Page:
Two of Cable’s most celebrated works were “Homeward” (left), which was pictured in Harper’s Monthly, and “Maternity,” depicting a mare and her colt.

Renowned ‘Farmer Sculptor’ hailed from Berwick

Jeff Rankin
4 min readJan 20, 2021


BERWICK, Ill. — Just as the works of Ernest Hemingway and Jack London achieved their power from the writers’ personal experiences, the works of Ben D. Cable earned him the title “the Farmer Sculptor.”

Born on a farm just north of Berwick in 1865, Benjamin Davis Cable showed an aptitude for drawing and painting from an early age, while attending the district school in Floyd Township. A voracious reader, he schooled himself on all aspects of the arts, and in his spare time on the farm took up sketching farm animals and wildlife.

Cable was in his 20s when this portrait was taken.

Cable soon graduated to clay and became a master of modeling the muscles, sinews and coats of horses and other powerful but graceful animals. Like many young men in Warren County, he was a devotee of harness racing, attending races at the fairgrounds south of Monmouth. He also read the racing papers and at age 21 traveled to Louisville, Kentucky, for a historic, nationally-advertised sale of champion trotter studs, broodmares and young stock.

As Cable’s expertise in clay modeling increased, he began turning his works into plaster sculptures and entered them in competitions at the Art Institute of Chicago. He soon caught the attention of renowned sculptor Lorado Taft, a native of nearby Elmwood, who was affiliated with the institute. Taft encouraged him to further develop his craft and start casting his models into bronze. Cable eventually developed a following, particularly among wealthy breeders, who commissioned statues of their champion horses.

After the death of their father in 1900, Ben and his brother Arthur became co-managers of the family farm, but by 1902 they had moved to Omaha, where they engaged for a time in the stock commission business and raising sheep. In that year the art critic of the Daily Bee wrote glowingly about a wax sculpture of a Ramboillet ram by Cable that was displayed in an Omaha store window, and comparing the artist to the renowned animal sculptor Edward Kemeys, who created the famous lions flanking the entrance to the Chicago Art Institute.

One of Cable’s favorite animals to sculpt was the elk, perhaps stemming from his membership in the Monmouth Elks lodge. In 1905, he traveled to the Lewis and Clark Centennial exposition in Portland, Oregon, where he watched Professor Barnes’ trained diving elks leap from a 40-foot platform into a 16-square-foot tank. On a later occasion, he visited the grounds of Soangetaha Country Club in Galesburg to make sketches of a large bull elk that was kept there in a wire stockade. The elk got so accustomed to his visits that it would come up alongside the fence and lie down in front of him, as if posing.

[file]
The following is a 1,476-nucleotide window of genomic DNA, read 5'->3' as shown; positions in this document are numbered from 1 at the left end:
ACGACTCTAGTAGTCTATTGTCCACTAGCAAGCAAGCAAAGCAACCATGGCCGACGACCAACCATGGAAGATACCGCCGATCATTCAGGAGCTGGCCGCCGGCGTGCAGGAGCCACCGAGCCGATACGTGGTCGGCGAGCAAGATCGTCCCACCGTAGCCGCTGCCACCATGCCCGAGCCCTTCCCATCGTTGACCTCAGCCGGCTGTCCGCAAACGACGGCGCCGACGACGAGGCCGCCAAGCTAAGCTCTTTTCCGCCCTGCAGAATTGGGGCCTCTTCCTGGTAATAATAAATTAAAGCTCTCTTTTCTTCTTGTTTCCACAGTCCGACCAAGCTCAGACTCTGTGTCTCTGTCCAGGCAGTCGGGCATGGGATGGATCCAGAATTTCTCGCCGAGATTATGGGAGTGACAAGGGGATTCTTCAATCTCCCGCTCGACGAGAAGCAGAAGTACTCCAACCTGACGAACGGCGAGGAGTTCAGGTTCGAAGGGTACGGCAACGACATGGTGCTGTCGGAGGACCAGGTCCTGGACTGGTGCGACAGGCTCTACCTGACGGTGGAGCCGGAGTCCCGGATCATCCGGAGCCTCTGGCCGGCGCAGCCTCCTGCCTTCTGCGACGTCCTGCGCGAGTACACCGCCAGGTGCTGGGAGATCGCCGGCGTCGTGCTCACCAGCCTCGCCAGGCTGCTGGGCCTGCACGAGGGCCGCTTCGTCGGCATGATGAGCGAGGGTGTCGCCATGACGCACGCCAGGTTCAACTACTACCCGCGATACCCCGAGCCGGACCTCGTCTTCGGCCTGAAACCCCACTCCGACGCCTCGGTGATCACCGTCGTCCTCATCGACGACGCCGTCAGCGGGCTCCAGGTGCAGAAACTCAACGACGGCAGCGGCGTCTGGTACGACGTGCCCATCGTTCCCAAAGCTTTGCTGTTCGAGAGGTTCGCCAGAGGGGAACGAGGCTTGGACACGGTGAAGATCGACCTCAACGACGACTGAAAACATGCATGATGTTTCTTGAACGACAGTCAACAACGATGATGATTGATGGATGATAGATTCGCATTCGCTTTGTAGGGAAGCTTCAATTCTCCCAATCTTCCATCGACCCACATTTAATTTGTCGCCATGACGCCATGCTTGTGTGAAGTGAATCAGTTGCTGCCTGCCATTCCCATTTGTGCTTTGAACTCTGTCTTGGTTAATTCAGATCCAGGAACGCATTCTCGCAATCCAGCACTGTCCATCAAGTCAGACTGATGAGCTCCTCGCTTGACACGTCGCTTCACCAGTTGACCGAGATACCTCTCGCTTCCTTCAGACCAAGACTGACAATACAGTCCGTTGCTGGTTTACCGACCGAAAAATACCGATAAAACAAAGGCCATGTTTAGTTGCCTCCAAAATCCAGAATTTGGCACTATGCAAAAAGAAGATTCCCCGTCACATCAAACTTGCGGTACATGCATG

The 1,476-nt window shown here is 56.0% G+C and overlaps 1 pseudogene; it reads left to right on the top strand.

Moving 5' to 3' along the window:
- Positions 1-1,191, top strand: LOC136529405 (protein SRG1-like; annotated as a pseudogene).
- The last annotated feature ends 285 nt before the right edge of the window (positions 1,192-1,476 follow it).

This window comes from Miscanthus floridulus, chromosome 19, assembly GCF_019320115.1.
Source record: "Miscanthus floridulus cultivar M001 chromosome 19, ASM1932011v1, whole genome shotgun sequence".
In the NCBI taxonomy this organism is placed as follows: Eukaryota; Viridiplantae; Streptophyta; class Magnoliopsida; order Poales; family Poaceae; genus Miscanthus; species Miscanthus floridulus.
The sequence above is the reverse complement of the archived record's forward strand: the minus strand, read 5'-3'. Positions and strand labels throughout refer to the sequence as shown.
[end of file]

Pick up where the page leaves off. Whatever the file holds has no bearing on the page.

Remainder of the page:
After a short stint in Nebraska, Cable and his brother returned to the Floyd Township farm, but he increasingly frequented Chicago, where he maintained a studio and became a member of the renowned Cliff Dwellers private club of artists. His entry into the Art Institute’s 1910 competition won him national recognition, as his plaster sculpture titled “Homeward” won the Mrs. Lyman A. Walton prize and was pictured in Harper’s Monthly magazine.

The simple but elegant sculpture depicted a weathered old farmer leading his weathered old horse home from the field at the end of the day, a subject that was no doubt very familiar to Cable.

Another of his famous sculptures, purchased by Detroit capitalist George J. Moore, was a bronze titled “Maternity,” showing a standing mare watching over her newborn colt. In addition to horses and elk, his subjects ranged from bison to bears to a hawk, to even a diminutive mouse.

Because of the cost of casting his sculptures in bronze, the majority of Cable’s work never advanced beyond the plaster stage. One such example was a masterful piece depicting a Roman centurion mounted upon a massive battle horse.

Ben Cable never married, nor did his brother Arthur, and the two lived together as bachelor farmers on the family land, which had been developed by their father in the 1830s. Although he was repeatedly urged by friends to become a full-time artist, his first priority always remained caring for the land and the livestock.

In later years, the brothers were joined on the farm by their younger sister, Era Cable Peirce, and her three sons — Henry, Richard and George — who did the active farming.

In the winter of 1937, Cable spent time at the Coldstream Farm near Lexington, Kentucky, where he modeled sculptures of two famous racehorses. The following August he suffered a heart attack, dying in the same home near Berwick in which he had been born, 72 years earlier.

Jeff Rankin is an editor and historian for Monmouth College. He has been researching, writing and speaking about western Illinois history for more than 40 years.



Jeff Rankin

Retired editor and historian for Monmouth College. Avid researcher of western Illinois history for 40 years. FB and Twitter.